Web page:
I recently worked with a customer who wanted to report on AWS flow logs within Scrutinizer. Scrutinizer requires only a bit of information in order to report on AWS flow logs; however, an S3 bucket needs to be configured with the right permissions within AWS. We walked through the process of creating an S3 bucket and the type of reports that can be viewed from within Scrutinizer. In this blog, I’ll share what that process is like.

Creating the S3 bucket

Within AWS, navigate to “Services” and select “S3 bucket.” At the top of the screen you’ll see the prompt to create an S3 bucket.

Select “Create Bucket.”

AWS: Create bucket

Now name the bucket and select the region.

Take note of the name and the region you select, as this will be the name and region you’ll use in the Scrutinizer settings.

AWS: Naming the bucket and region

Once done, click “Next.”

On the following screen, you’ll be asked to configure your preferred type of logging and to add any tags you might need.

AWS: Configure preferred type of logging and add tags

Once done, click “Next” and you will be brought to permissions.

Select the permissions you would like the S3 bucket to have and click “Next” when done.

AWS: Select permissions

Take a moment to review the configuration of your S3 bucket, then select “Create bucket.”

AWS: Review S3 bucket configuration

Create the flow log

Now that the S3 bucket has been created, we’ll create the flow logs. From within AWS, navigate to Services > VPC > Your VPCs and select the VPC you want to monitor. From here, select the “Flow Logs” tab and select “Create flow log.”

AWS: Create flow log

When creating the flow log, select “Accept” as the filter. For the destination, select “Send to an S3 bucket.” In the “S3 bucket ARN” field, specify the name of the S3 bucket that we just created.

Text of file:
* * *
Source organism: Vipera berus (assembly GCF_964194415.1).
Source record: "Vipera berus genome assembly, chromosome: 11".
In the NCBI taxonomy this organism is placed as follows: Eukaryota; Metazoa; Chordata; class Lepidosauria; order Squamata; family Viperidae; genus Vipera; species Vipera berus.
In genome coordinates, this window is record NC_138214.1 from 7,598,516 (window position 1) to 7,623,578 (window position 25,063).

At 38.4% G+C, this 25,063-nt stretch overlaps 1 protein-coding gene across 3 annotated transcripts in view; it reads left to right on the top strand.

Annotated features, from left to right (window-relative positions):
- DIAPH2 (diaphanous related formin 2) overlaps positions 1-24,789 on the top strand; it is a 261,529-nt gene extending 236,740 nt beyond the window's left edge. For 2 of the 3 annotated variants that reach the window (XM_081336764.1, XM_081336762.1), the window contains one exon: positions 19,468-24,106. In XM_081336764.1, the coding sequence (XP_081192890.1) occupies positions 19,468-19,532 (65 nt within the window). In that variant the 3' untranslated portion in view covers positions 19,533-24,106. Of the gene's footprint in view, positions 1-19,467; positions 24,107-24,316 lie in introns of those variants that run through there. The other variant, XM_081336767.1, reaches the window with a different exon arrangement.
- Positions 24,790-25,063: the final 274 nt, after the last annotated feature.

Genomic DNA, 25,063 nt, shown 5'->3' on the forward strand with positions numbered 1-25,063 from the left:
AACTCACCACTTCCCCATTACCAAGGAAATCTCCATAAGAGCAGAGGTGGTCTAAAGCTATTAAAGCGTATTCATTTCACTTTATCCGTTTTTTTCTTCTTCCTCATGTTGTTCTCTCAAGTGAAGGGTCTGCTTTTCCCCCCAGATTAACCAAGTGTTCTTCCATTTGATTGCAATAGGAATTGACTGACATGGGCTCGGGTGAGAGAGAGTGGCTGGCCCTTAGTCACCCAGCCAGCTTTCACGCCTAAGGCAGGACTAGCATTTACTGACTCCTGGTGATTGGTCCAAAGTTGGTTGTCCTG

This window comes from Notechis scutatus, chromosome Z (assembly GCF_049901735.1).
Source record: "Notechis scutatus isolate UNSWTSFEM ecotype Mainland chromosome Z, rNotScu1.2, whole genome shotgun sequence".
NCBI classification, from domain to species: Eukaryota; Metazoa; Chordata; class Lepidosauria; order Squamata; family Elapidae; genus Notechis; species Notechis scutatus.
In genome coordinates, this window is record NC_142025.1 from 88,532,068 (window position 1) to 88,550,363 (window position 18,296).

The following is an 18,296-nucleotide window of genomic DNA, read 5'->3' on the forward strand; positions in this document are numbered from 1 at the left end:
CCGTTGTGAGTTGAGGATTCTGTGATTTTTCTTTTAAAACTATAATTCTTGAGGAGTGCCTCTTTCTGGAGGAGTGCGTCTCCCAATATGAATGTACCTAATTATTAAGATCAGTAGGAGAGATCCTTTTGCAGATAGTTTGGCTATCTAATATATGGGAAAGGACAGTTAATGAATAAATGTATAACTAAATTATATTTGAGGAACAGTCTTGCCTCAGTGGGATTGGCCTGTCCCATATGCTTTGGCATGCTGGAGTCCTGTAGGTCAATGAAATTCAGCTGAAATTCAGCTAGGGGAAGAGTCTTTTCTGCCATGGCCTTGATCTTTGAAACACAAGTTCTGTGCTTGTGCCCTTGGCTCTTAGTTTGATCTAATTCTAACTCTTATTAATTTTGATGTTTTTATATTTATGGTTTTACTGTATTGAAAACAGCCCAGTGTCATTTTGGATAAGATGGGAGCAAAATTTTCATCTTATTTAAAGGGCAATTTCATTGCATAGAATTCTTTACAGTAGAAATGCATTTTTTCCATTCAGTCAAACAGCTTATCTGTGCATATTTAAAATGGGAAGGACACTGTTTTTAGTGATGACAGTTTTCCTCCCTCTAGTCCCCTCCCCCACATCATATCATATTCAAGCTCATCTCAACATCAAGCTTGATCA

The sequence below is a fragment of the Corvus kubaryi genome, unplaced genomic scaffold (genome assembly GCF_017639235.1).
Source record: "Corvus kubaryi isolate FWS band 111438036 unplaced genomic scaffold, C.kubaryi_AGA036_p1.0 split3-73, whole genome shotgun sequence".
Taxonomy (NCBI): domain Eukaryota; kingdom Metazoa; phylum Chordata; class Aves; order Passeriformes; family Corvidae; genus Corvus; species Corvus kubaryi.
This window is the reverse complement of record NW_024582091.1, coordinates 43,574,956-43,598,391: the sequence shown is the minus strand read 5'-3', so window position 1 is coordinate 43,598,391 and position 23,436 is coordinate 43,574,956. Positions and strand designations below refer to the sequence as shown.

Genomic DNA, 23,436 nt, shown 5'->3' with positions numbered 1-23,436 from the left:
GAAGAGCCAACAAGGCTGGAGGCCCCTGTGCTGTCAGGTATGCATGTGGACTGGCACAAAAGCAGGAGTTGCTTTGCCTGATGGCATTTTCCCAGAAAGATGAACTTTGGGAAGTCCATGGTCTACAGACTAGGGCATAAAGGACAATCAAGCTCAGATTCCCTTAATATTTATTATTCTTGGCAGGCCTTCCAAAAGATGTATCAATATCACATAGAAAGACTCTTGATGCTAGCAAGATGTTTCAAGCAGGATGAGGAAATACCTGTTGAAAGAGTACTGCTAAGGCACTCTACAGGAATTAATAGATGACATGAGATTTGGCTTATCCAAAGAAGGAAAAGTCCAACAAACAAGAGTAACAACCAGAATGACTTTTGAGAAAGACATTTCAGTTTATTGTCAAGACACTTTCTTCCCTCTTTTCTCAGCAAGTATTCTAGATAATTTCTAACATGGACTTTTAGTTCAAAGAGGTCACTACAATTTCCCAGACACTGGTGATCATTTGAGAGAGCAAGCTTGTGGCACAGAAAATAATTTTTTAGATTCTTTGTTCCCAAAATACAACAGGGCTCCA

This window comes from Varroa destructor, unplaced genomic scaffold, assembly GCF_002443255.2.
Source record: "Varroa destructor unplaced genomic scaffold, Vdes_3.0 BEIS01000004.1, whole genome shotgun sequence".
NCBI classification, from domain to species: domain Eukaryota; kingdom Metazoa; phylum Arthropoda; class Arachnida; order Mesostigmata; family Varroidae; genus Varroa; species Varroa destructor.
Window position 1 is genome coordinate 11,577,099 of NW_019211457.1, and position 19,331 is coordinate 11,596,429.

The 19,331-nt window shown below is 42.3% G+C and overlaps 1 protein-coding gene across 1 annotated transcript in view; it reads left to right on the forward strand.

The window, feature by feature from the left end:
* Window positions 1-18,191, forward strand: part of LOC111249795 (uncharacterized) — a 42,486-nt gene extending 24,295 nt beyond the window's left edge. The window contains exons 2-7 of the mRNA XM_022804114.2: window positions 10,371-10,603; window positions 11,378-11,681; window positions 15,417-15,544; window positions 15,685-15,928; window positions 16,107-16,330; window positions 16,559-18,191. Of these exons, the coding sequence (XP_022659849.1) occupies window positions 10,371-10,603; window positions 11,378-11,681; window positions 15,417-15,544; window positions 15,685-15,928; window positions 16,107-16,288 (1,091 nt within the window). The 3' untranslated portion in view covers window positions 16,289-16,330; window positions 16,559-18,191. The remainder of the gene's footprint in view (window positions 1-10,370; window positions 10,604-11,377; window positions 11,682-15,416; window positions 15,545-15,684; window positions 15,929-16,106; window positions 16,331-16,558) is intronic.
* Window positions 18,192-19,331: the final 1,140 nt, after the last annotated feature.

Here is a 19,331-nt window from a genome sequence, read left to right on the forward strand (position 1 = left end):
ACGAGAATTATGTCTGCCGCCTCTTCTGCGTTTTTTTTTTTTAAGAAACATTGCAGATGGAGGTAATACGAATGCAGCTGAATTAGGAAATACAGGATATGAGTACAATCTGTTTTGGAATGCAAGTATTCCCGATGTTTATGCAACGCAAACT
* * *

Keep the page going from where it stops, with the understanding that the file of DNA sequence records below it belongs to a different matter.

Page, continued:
Use arn:aws:s3::: as the prefix to the S3 bucket’s name.

Filter, destination, and name

Make sure the format is “AWS default format” and select “Create.”

Create the AWS user

Now we’ll create an AWS user and grant them AmazonS3FullAccess permissions to the S3 bucket. From within AWS, navigate to Services > IAM > Users and select “Add User.”

From here, create the username and set the access type to “Programmatic access.”

Add user

Once complete, select “Next.”

Here we’ll need to set permissions. Choose “Attach existing policies directly” and search for “AmazonS3FullAccess.” Choose the “AmazonS3FullAccess” permission and select “Next.”

It’s worth noting that with AmazonS3FullAccess permissions, flow logs will be deleted from the S3 bucket as Scrutinizer ingests them.

On the following screen, add any tags that you have and select “Next.”

Set permissions and add tags

Review your current settings and when ready, select “Create User.”

Review settings

This will display your access key ID and your secret access key. Copy these fields to later add them to the Scrutinizer integration.

Copy access key ID and secret access key

Scrutinizer integration

Now that we created the S3 bucket, set permissions, and created the user, we’ll configure Scrutinizer to ingest the logs.

From Scrutinizer navigate to Admin > Settings > AWS Flowlogs S3. Select the “Add” option.

Scrutinizer: Add S3 bucket

In the “Bucket” field, enter the name of the S3 bucket we just created. The name of the S3 bucket will be used as the name of the exporter in Scrutinizer. Next, use the Access Key ID and your Secret Access Key that we copied early as the “AWS access key ID” and “AWS secret access key.”

Select “Test.” If we’ve answered everything correctly, the test should be successful.

Reporting

After a few minutes, you should see your S3 bucket display as a new exporter in Scrutinizer. From here, you can begin pulling reports and monitoring AWS with NetFlow.

Scrutinizer: Amazon AWS reports
Scrutinizer: Amazon AWS > Action with interface and src report

This type of reporting will show you if an action was accepted or rejected and the sources responsible. You can then filter the report on individual sources or actions to narrow down a particular event to report on. Curious about your own traffic? Review your AWS data in Scrutinizer.

Traci Anderberg

Traci Anderberg

Traci is a technical support engineer here at Plixer. It was by accident that she discovered her interest in computer science; she had taken a couple electives in the field whilst chasing a degree in Business Administration. Since then, she has been assisting the Plixer family in tackling new challenges. When not at her desk (plotting new ways to fight the Dark Side), she can be found by the beach, catching the biggest wave.

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